In celebration of its unofficial status as a symbol of Sundsvall, the Skvader has found a special place in the hearts of locals. In 1987, when the province of Medelpad was to be given a provincial animal, many residents voted for the Skvader to represent their region. Although the final choice was a compromise with the mountain hare, the Skvader’s unique front half, it’s evident that the community holds this fantastic creature dear.

In our exploration of the Skvader, we hope to have given you a glimpse into the imaginative world of Swedish folklore and the value of preserving cultural symbols.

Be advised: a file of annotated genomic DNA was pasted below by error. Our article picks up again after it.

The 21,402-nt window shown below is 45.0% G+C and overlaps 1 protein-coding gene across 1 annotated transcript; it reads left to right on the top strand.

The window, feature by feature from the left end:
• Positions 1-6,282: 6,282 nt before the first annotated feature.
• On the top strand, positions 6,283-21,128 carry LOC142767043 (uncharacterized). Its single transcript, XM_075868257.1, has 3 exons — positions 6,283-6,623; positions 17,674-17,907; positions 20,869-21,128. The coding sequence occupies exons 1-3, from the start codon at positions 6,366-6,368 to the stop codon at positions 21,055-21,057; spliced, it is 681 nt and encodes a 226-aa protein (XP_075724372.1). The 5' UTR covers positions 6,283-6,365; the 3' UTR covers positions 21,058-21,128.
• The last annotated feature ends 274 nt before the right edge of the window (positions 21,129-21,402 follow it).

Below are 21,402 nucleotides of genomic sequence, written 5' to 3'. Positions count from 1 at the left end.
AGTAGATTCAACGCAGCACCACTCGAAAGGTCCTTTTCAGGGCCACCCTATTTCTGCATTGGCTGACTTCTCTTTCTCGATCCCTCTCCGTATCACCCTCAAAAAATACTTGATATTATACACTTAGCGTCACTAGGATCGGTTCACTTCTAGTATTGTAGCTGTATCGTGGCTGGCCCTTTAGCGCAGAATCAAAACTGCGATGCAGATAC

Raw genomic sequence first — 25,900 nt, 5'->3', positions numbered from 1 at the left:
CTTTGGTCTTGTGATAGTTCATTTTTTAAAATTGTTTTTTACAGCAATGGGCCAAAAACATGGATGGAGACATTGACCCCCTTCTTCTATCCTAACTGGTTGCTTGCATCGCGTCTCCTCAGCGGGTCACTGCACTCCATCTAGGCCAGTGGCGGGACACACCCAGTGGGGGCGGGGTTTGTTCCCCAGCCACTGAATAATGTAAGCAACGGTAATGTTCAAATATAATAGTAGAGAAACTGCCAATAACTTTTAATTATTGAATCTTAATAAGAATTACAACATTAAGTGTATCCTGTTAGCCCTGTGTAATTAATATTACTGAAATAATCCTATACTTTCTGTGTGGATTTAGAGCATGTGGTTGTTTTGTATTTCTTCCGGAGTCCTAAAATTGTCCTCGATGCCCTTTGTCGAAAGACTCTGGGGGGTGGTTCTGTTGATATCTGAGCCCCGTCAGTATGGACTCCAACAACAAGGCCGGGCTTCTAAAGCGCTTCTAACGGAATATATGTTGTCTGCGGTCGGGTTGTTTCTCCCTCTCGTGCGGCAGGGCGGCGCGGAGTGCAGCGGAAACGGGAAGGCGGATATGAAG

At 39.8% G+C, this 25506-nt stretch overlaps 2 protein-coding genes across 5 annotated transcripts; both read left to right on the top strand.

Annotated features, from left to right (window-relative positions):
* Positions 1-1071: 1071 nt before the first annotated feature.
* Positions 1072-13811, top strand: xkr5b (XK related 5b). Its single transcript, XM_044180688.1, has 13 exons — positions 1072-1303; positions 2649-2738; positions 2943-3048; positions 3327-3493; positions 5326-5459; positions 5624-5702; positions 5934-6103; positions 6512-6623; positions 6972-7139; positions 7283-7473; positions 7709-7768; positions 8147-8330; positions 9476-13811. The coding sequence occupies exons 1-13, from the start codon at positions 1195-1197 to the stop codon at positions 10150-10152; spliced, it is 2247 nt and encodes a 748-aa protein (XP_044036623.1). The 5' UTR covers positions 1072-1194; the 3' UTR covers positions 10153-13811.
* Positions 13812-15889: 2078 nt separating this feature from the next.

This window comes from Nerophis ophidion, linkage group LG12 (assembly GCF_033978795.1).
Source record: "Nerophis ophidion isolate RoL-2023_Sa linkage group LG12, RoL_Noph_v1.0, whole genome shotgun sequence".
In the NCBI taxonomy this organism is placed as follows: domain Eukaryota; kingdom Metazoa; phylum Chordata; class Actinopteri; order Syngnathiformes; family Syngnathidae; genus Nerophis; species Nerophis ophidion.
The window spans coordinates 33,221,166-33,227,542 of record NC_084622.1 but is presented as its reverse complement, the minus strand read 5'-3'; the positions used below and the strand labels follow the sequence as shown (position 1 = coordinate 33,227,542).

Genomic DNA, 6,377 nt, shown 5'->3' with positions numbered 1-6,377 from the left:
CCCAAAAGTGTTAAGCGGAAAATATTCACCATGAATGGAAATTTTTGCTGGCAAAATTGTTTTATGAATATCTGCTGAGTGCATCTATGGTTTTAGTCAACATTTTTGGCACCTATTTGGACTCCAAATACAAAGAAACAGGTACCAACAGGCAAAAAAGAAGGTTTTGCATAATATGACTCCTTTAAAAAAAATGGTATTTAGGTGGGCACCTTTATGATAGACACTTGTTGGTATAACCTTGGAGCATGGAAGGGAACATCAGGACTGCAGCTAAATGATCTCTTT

Chris Beckett

Chris Becket is an author and amateur "cryptozoologist" who is obsessed with finding the truth about Bigfoot and other mysterious creatures. He's spent countless hours (and probably a few too many dollars) studying and investigating reports of strange animals and phenomena, and he's convinced he's an expert on everything from Bigfoot to the Yeti.